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  • Comin' at Ya! The Homoerotic 3-D Photographs of Denny Denfield
  • Donald W. McLeod (bio)
David L. Chapman and Thomas Waugh, editors. Comin' at Ya! The Homoerotic 3-D Photographs of Denny Denfield. Arsenal Pulp. 2007. 208. $31.95

Lloyd 'Denny' Denfield (1918-92) of San Francisco was a nondescript accountant by day, a retiring bachelor who was known as a mama's boy. Denny made his mark through his avocation, a secretive obsession with photographing the male nude.

As David L. Chapman explains in the introduction to Comin at Ya! Denfield's obsession was sparked during his wartime career in the South Pacific when he witnessed a group of handsome marines strip naked and jump into a jungle stream. This event crystallized his gay feelings as well as a conscious desire somehow to record the fleeting beauty of manhood.

Denfield began to experiment with cameras and photography almost as soon as he returned to civilian life, determined to become a master photographer 'in order to record the transient beauty of as many male bodies as he could.' Technique was learned through trial and error, and by searching out and befriending major physique photographers of the day, including Bruce Bellas (Bruce of Los Angeles), Lon Hanagan (Lon of New York), Douglas Juleff (Douglas of Detroit), and Bob Mizer (Athletic Model Guild). The world of gay photography at mid-century was small, secretive, and illegal. Denfield was able to avoid arrest for selling nude photographs by simply being a devoted amateur who never intended to sell his images. His collection was private and was kept safely locked away.

Denny Denfield had no trouble finding willing subjects to photograph. Some of these men were well-known physique models, most were friends [End Page 454] or even strangers. A devoted naturist, Denfield would often be seen in summertime during the mid-1950s strolling San Francisco's most prominent nude beach, wearing only the cameras that dangled from his neck. There he would scout for likely subjects, who were most cooperative. Some of these men were also invited to indoor photo parties at Denfield's home (when mother was away), and, later, to a large, isolated party house in Marin County.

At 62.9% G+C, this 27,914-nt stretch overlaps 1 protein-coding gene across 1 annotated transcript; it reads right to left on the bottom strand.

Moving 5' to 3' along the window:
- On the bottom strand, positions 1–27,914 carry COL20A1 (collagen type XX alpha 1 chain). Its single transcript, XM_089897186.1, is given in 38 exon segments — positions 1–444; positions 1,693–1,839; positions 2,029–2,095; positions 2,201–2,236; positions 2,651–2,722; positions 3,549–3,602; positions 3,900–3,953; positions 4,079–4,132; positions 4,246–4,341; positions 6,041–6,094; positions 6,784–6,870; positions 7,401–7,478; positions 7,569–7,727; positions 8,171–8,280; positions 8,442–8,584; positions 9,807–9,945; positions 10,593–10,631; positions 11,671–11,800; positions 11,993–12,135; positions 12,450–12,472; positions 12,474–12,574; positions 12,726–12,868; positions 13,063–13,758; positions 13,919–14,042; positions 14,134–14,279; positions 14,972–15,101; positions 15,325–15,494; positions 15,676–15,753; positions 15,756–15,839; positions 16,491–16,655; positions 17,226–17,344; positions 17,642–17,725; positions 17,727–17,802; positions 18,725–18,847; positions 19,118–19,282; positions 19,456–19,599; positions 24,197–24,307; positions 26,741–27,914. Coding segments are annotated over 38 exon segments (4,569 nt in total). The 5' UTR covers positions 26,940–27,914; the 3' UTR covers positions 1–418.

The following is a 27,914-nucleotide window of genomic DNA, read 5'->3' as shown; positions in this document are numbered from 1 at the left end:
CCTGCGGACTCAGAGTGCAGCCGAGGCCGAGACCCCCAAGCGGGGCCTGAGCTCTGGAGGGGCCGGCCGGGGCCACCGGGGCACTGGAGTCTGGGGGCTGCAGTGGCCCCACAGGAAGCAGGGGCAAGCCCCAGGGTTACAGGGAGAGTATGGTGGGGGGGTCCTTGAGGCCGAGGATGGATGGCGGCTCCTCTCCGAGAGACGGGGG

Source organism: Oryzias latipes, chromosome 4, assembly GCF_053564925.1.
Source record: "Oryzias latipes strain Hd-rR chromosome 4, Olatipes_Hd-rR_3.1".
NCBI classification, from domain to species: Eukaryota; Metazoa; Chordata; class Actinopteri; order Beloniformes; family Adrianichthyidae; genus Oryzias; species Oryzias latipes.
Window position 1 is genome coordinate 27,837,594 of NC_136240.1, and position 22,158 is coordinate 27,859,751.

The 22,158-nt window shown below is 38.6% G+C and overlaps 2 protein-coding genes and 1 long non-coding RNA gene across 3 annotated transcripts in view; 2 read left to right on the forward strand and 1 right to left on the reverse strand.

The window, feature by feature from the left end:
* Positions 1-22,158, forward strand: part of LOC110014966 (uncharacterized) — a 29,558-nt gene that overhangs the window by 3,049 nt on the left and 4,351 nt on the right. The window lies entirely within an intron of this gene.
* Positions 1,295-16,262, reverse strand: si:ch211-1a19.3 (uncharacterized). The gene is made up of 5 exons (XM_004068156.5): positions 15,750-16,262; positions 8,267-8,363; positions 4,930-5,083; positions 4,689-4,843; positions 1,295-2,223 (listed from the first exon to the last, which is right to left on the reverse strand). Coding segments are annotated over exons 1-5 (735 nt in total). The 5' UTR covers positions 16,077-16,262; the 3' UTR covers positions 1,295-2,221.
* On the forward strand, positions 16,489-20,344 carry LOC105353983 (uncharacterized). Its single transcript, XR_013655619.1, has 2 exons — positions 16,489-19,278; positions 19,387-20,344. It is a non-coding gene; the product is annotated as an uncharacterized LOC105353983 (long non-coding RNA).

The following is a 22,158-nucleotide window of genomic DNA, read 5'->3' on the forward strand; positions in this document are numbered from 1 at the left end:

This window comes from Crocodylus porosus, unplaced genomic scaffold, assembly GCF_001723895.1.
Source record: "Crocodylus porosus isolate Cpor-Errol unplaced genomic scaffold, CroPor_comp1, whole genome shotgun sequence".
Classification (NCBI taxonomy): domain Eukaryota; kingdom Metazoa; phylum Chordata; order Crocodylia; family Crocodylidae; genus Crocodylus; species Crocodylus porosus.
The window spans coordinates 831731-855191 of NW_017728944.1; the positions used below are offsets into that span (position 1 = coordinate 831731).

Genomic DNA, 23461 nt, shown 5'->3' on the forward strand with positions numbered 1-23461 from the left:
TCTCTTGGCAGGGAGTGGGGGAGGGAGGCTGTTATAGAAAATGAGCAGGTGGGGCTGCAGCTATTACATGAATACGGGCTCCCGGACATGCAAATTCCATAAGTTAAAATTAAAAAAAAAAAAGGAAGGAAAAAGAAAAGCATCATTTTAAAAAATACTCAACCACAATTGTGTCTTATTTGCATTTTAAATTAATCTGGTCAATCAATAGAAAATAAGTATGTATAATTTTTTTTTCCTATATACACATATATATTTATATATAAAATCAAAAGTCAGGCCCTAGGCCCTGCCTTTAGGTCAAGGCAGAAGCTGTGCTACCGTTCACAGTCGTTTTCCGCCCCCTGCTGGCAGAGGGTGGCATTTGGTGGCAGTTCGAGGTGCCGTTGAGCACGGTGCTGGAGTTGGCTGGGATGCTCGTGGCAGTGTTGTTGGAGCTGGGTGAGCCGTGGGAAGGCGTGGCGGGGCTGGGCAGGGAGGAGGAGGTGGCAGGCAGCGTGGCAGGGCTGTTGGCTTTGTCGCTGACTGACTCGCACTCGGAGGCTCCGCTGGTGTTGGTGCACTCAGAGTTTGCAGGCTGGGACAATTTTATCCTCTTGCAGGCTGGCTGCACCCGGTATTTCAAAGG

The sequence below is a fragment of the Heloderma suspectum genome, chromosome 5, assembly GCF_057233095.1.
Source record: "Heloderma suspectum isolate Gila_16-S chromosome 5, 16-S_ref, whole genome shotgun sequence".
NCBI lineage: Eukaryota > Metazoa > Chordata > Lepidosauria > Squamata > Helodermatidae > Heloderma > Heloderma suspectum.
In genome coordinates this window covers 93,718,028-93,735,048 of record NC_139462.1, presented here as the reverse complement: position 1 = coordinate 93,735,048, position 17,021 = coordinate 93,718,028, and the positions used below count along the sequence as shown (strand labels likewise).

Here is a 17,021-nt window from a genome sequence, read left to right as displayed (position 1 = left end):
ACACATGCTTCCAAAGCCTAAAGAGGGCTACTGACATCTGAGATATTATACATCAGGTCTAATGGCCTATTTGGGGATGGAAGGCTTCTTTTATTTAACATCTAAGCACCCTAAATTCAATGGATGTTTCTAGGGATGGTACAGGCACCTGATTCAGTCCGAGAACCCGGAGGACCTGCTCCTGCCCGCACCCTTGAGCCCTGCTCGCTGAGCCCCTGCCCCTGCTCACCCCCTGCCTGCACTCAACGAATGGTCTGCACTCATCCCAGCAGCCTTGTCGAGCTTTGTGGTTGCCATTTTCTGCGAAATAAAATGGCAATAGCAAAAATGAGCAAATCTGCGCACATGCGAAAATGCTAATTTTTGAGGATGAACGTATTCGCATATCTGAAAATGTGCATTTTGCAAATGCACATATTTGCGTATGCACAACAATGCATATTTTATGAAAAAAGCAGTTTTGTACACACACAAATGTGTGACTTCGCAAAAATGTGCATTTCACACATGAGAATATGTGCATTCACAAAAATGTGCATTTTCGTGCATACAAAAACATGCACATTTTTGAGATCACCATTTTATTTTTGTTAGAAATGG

Comin at Ya! focuses on one aspect of Denfield's photographic oeuvre. In 1947 a remarkable new camera was introduced. The Stereo Realist was a compact, easy-to-use 3-D camera that produced vivid, life-like Kodachrome stereoview slides. It was Bob Mizer who encouraged Denfield to take up stereo photography in 1954, which he did with a vengeance. He took thousands of Realist stereoviews; Denfield once claimed that he took stereoviews of 1,500 men before he stopped counting. Some of these surviving stereoviews are displayed in this book, 177 full-colour figures in all, with a hand-held 3-D viewer inserted in a pouch at the back. The result is a spectacular feast of vibrant and highly erotic images, enhanced greatly by the 'pop-up,' in-your-face effect produced by using the viewer. And what makes these images so exciting and rare is that they are unique: they have never been reproduced before.

Thomas Waugh's foreword characterizes Denfield as a type of 'talented but tormented' gay artist common to the pre-Stonewall gay erotic underground. Although Denfield was never arrested for his photographic hobby, the pursuit was not without dangers. In 1951 thieves broke into the trunk of his car and stole a large number of his best slides. In 1965, he was beaten and robbed after a party. By 1968, after years of heavy drinking, smoking, and riotous living, Denfield's health was ruined and his photographic career was over. Although Denfield lived another twenty-four years, he gradually abandoned all ties to his old friends and associates and turned away from his former gay life.

Original gay pornographic photographic images from the mid-twentieth century are rare, and it is remarkable that so many of Denfield's stereoviews have survived. At his death in 1992, Denfield willed his entire photographic archive to a former friend, who looked after it until his own sudden death in 2004. The collection was then broken up and...


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pp. 454-455
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